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January 07 2015

jamesbros1919

NASA Confirms Liquid Water on Saturn’s Moonell

A major scientific discovery was made this week as scientists uncovered overwhelming evidence indicating the presence of a ‘great lake’ on Saturn’s moon Enceladus. The discovery is important because it marks Enceladus as being a possible site for life existing outside of our own planet.

Initially, icy material was seen being squirted into space from an odd ‘striped’ pattern on the moon’s southern pole. It was theorized that this material was water being ejected from a large body of liquid H20 on the moon’s surface. This week, measurements from NASA’s Cassini probe revealed the water’s gravitational signal, effectively confirming the theory. The Cassini probe even sampled the water as it was ejected into space.

Professor Luciano Less, of the Sapienza University of Rome, who was interviewed on the subject by BBC news, said, "The measurements that we have done are consistent with the existence of a large water reservoir about the size (volume) of Lake Superior in North America,"

To add context to this statement, Lake Superior is the largest freshwater lake in the world by surface and the third largest in the world by volume. It reaches depths of 147 metres and has an approximate volume of 12,000 Km3. It also plays home to over 80 different species of fish.

Data extracted from the probe suggests that the water is about 40km underneath Enceladus’ icy surface.

Enceladus is locked in an eccentric orbit around its parent planet; this means that the moon’s orbit is non-circular and it therefore follows that Saturn’s gravity will have the effect of melting the ice in some places and freezing any liquid found in others.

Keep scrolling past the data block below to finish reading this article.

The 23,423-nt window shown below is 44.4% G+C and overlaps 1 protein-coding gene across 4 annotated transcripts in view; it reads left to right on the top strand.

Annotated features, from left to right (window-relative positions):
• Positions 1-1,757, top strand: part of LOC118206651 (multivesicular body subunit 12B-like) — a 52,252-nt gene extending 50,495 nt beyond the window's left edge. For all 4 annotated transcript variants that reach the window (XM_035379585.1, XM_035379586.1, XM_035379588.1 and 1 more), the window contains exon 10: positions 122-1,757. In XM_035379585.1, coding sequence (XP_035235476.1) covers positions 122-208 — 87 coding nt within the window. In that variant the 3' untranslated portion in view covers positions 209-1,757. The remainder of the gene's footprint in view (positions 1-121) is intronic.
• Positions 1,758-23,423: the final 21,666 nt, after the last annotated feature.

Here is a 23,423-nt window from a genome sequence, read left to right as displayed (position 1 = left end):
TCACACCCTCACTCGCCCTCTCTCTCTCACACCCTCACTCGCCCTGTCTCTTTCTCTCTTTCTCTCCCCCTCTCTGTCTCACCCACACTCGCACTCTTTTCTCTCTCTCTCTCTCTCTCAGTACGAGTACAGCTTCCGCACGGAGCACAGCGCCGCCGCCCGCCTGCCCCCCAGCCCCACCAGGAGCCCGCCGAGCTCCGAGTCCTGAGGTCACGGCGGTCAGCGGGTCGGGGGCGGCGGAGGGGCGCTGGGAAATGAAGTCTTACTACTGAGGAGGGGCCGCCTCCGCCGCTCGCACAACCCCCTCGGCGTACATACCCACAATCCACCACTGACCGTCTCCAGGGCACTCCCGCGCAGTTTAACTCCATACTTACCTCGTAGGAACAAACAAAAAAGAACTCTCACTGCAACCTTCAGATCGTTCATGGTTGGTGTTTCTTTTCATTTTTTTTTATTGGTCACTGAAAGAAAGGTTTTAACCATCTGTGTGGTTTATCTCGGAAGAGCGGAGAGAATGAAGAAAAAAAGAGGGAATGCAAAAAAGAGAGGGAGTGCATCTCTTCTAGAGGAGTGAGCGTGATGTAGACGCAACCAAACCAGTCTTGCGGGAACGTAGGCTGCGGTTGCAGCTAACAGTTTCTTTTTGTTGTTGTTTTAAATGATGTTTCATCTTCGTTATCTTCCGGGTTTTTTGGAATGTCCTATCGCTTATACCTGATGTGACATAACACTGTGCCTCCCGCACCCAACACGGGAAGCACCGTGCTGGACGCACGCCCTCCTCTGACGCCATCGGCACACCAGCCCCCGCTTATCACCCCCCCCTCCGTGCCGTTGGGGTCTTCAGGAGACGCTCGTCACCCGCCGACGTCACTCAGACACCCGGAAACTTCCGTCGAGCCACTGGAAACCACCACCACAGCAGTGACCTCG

There are a lot of places in our solar system that possibly house liquid water, but not as many where that water can come into contact with rock. Rock is important because rocks release minerals and salts into the water - and these materials are among the key building blocks of life.

Professor Andrew Coates of the UCL-Mullard Space Science Laboratory was also interviewed for BBC news, he remained positive regarding the possibility of microbal life on Enceladus. Prof Coates said, "I think Enceladus has gone to the top of the charts in terms of a place where there could be life. (...) It's got several of the things which you need for life - there's certainly the presence of heat, there's liquid water in this ocean, there's organics and that type of chemistry going on. (...) The only question is, has there been enough time for life to develop?"

However, as Professor David Stevenson, from the California Institute of Technology, pointed out “we don’t know whether the ocean is beinghere or is freezing up”. It is theoretically possible that the great body of water confirmed this week has been there for 100 million years, but it is also potentially a far more recent development. At present, no one knows for sure.